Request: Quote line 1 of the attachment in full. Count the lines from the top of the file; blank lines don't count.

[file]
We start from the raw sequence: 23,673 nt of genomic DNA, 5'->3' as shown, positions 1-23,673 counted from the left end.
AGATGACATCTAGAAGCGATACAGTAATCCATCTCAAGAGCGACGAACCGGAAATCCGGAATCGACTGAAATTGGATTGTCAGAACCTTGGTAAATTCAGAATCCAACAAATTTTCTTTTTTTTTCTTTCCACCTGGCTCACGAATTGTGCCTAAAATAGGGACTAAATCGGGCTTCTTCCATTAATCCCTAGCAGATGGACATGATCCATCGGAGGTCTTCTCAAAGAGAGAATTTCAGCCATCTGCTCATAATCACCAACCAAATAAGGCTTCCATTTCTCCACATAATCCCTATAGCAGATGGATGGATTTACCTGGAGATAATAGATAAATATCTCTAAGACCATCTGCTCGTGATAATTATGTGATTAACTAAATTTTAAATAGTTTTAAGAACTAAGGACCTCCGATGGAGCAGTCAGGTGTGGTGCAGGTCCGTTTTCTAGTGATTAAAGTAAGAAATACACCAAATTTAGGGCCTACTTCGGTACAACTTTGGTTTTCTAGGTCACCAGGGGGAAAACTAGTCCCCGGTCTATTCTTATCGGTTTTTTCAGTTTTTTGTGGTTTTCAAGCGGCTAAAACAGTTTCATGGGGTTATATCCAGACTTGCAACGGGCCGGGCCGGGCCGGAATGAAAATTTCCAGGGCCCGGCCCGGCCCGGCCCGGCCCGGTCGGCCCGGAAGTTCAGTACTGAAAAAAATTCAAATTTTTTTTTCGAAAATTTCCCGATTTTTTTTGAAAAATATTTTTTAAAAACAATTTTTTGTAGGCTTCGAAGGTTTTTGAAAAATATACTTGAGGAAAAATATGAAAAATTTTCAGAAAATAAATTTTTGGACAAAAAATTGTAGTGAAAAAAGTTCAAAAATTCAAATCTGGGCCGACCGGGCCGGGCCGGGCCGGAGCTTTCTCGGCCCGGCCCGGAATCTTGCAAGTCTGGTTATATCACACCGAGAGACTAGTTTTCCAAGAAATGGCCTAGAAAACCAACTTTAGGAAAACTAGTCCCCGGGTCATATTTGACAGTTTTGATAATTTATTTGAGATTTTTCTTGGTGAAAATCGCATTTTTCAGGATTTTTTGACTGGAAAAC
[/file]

We start from the raw sequence: 23,673 nt of genomic DNA, 5'->3' as shown, positions 1-23,673 counted from the left end.